I only use corrid on a healthy goat. Any goat that is having loose stool is not healthy. I agree with Hoosier Shadow. Stop the pudding stool with spectro guard. Watch goat till stool returns to normal. Usually 2 days. Then use the b complex & probiotics. Once thats done a few days, he is eating, no runs. Take a fecal and then worm for the correct parasite.
     
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  8. toth boer goats

    toth boer goats Moderator Staff Member Supporting Member

    Jul 20, 2008
    Corning California
    All, really good advice.
     
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  9. Tanya

    Tanya Well-Known Member

    :update: how is the little one doing????
     
  10. SKlutra

    SKlutra New Member

    2
    Apr 10, 2020
    GA
    I am happy to report that little buckling is much better! Last night he had perked up a bit, was nibbling on some browse. I offered him some yogurt and he LOVED IT.

    This AM he was bright and alert, bleating like normal :rolleyes:. Temp still good (102.5). FAMACHA looked good, and rumen motility sounded/felt much stronger than last night!! Gave electrolytes (which he had now decided taste great after my having to fight to even get a few cc's down him yesterday... go figure). Continuied corrid and rewormed. Seemed a little lethargic towards midday but electrolytes perked him back up and he's been acting much better since. He's been tearing into his hay and cut browse! He's not 100% but I am hoping we are on the right track. Stool is still "pudding" consistency, but more "controlled" than it was last night, if that makes sense? Think defined bowel movements vs. constant dribbling. Noticed white mucus in the stool, which can be associated with coccidia, correct?

    Also, how frequently can I offer the yogurt? He really loves it and I'd like to give his rumen that boost right now, but I also know high-fat foods aren't always great for ruminants. If its alright for him, I'm sure he'd love it as a treat even when he's feeling better! lol

    Thank you all for the great advice! I agree that safeguard is not the best dewormer, I had just wanted to get something in him and I figured it "couldn't hurt, may help" since I know fenbendazole to be a pretty safe drug for little critters. And fecal is absolutley the next step, like I said it's just been a bit easier said than done. To answer SalteyLove, definitely got an exact weight on him prior to corid! And glad I did, he's much lighter than I would have guessed. And to Lada's question- no runny nose or any sign of congestion. Lungs also sound clear.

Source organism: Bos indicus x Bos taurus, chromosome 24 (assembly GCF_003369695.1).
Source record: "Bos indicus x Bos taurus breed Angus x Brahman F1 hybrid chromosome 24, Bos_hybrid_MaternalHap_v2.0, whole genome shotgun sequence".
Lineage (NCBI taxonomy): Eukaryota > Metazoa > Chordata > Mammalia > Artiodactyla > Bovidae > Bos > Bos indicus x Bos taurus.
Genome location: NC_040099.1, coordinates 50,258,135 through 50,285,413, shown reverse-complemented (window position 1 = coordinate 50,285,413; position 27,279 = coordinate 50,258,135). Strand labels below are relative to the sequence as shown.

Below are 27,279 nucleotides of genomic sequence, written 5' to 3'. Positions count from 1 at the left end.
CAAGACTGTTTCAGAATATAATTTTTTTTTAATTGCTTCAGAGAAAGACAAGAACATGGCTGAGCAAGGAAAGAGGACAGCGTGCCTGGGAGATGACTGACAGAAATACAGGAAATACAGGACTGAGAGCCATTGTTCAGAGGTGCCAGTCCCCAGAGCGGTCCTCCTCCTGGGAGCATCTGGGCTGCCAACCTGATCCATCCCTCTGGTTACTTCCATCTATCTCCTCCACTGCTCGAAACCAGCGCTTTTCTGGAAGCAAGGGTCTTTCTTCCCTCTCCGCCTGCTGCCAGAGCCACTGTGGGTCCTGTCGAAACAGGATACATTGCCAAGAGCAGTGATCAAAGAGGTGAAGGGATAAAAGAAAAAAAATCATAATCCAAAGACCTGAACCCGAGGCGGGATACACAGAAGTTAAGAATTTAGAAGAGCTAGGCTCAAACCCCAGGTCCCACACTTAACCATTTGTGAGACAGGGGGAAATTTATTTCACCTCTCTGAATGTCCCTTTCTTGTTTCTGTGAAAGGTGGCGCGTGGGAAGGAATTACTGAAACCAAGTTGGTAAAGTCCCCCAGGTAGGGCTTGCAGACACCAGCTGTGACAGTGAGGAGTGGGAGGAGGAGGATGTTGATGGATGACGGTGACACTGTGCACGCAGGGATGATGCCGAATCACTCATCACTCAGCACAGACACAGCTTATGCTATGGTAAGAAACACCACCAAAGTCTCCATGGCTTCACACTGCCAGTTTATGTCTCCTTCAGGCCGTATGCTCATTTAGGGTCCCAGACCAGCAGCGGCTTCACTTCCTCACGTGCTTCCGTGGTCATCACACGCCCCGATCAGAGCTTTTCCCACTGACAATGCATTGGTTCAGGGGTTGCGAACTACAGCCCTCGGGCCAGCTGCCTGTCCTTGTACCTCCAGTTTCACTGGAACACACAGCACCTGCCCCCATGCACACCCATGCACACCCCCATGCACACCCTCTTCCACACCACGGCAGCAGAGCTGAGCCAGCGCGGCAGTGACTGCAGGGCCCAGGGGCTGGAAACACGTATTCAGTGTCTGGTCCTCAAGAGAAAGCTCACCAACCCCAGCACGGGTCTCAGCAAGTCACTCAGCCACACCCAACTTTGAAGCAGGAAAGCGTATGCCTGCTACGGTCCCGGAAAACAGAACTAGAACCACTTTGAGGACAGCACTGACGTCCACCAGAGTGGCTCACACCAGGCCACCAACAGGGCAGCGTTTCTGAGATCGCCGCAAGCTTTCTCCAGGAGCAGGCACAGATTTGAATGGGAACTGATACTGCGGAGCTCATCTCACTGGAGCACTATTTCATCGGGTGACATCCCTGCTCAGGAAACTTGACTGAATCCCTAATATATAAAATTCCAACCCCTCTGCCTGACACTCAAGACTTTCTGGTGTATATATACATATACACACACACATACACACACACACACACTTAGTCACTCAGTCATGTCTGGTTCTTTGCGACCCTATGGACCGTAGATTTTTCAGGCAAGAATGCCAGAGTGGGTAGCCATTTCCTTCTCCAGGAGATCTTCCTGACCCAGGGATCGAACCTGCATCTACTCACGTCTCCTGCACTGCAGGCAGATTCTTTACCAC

As of right now he is laying by the hay feeder chewing cud.... fingers crossed! Thank you all so much!
     
  11. happybleats

    happybleats Well-Known Member

    Sep 12, 2010
    Gustine Texas
    Wonderful news!!! Good job!
     
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  12. toth boer goats

    toth boer goats Moderator Staff Member Supporting Member

    Jul 20, 2008
    Corning California
    Very good work, congrats. :)
     
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  13. Cat Mom

    Cat Mom New Member

    3
    Sep 4, 2020
    Iowa
    So glad your little guy is doing better. Lots of good advice and shows I need to do more reading. So much to learn.
     
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  14. toth boer goats

    toth boer goats Moderator Staff Member Supporting Member

    Jul 20, 2008
    Corning California
  15. Cat Mom

    Cat Mom New Member

    3
    Sep 4, 2020
    Iowa
    Thank you, so glad I found this as I have so many questions !
     
  16. toth boer goats

    toth boer goats Moderator Staff Member Supporting Member

    Jul 20, 2008
    Corning California